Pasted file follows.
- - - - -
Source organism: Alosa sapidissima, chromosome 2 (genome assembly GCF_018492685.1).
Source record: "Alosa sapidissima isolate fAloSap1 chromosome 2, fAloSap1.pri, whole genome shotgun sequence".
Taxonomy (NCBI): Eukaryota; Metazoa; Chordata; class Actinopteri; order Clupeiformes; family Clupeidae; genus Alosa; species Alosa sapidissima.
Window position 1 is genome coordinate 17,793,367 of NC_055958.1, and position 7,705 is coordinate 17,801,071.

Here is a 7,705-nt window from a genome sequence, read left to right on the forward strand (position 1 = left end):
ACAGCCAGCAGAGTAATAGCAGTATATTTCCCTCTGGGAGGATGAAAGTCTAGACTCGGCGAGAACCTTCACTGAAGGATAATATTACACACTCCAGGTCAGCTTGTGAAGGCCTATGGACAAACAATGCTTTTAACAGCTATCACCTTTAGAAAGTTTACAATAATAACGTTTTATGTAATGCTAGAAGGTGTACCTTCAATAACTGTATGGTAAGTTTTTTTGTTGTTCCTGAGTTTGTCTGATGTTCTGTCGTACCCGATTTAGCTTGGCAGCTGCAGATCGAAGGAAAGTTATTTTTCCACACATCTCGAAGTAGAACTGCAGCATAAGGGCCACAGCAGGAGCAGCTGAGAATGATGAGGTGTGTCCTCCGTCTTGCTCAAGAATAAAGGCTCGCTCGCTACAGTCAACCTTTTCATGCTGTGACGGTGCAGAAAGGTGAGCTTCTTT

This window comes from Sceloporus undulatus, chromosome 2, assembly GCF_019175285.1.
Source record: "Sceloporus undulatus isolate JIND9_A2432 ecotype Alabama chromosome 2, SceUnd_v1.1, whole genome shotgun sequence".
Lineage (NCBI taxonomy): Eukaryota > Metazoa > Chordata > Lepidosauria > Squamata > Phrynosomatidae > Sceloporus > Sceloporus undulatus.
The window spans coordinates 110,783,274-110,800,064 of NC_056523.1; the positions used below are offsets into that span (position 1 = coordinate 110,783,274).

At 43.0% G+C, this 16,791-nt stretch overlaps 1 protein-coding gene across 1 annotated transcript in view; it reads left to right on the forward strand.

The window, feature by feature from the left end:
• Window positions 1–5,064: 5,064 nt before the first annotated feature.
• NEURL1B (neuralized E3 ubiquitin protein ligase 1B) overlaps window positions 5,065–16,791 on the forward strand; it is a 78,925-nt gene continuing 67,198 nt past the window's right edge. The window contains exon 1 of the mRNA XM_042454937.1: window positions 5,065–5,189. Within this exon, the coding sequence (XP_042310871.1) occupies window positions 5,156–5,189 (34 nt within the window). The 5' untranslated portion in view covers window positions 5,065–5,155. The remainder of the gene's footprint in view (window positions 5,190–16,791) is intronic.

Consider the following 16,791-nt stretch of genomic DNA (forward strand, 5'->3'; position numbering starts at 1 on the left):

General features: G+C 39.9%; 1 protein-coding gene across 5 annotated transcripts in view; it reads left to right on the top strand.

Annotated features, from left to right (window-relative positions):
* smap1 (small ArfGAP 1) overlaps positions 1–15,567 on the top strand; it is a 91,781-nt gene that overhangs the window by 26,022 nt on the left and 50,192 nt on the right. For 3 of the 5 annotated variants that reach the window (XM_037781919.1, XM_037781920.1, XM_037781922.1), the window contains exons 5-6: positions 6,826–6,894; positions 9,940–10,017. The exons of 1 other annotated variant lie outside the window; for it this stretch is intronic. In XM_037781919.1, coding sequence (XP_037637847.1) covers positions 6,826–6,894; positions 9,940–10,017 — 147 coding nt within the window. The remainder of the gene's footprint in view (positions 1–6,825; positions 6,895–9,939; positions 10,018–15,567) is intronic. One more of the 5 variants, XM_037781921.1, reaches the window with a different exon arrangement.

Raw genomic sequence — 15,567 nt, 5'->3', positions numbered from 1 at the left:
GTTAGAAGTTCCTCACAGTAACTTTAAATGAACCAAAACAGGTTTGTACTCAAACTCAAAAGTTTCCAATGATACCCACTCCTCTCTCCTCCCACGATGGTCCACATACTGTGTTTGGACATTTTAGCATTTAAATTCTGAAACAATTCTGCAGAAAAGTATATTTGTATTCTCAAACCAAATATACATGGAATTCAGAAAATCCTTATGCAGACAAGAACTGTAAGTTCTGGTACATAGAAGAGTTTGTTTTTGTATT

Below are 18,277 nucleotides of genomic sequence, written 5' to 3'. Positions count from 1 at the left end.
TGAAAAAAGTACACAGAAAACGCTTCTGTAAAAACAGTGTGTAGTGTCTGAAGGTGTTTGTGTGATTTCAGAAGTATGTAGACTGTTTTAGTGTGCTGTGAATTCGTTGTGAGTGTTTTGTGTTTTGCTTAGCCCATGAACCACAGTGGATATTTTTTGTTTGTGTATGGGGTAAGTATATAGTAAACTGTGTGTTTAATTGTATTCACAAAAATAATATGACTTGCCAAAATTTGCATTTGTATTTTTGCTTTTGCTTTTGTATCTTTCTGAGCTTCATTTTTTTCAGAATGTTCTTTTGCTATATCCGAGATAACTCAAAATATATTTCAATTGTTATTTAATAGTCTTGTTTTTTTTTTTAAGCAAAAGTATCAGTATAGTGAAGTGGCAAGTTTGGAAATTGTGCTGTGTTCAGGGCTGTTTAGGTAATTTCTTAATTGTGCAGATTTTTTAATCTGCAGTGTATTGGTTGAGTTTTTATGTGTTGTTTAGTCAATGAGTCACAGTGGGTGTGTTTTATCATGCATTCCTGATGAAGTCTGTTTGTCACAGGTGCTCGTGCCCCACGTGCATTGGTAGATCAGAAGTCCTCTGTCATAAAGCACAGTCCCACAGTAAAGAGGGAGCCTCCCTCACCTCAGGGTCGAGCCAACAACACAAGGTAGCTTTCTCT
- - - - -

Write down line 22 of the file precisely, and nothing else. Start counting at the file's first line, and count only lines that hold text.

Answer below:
TGAAAAAAGTACACAGAAAACGCTTCTGTAAAAACAGTGTGTAGTGTCTGAAGGTGTTTGTGTGATTTCAGAAGTATGTAGACTGTTTTAGTGTGCTGTGAATTCGTTGTGAGTGTTTTGTGTTTTGCTTAGCCCATGAACCACAGTGGATATTTTTTGTTTGTGTATGGGGTAAGTATATAGTAAACTGTGTGTTTAATTGTATTCACAAAAATAATATGACTTGCCAAAATTTGCATTTGTATTTTTGCTTTTGCTTTTGTATCTTTCTGAGCTTCATTTTTTTCAGAATGTTCTTTTGCTATATCCGAGATAACTCAAAATATATTTCAATTGTTATTTAATAGTCTTGTTTTTTTTTTTAAGCAAAAGTATCAGTATAGTGAAGTGGCAAGTTTGGAAATTGTGCTGTGTTCAGGGCTGTTTAGGTAATTTCTTAATTGTGCAGATTTTTTAATCTGCAGTGTATTGGTTGAGTTTTTATGTGTTGTTTAGTCAATGAGTCACAGTGGGTGTGTTTTATCATGCATTCCTGATGAAGTCTGTTTGTCACAGGTGCTCGTGCCCCACGTGCATTGGTAGATCAGAAGTCCTCTGTCATAAAGCACAGTCCCACAGTAAAGAGGGAGCCTCCCTCACCTCAGGGTCGAGCCAACAACACAAGGTAGCTTTCTCT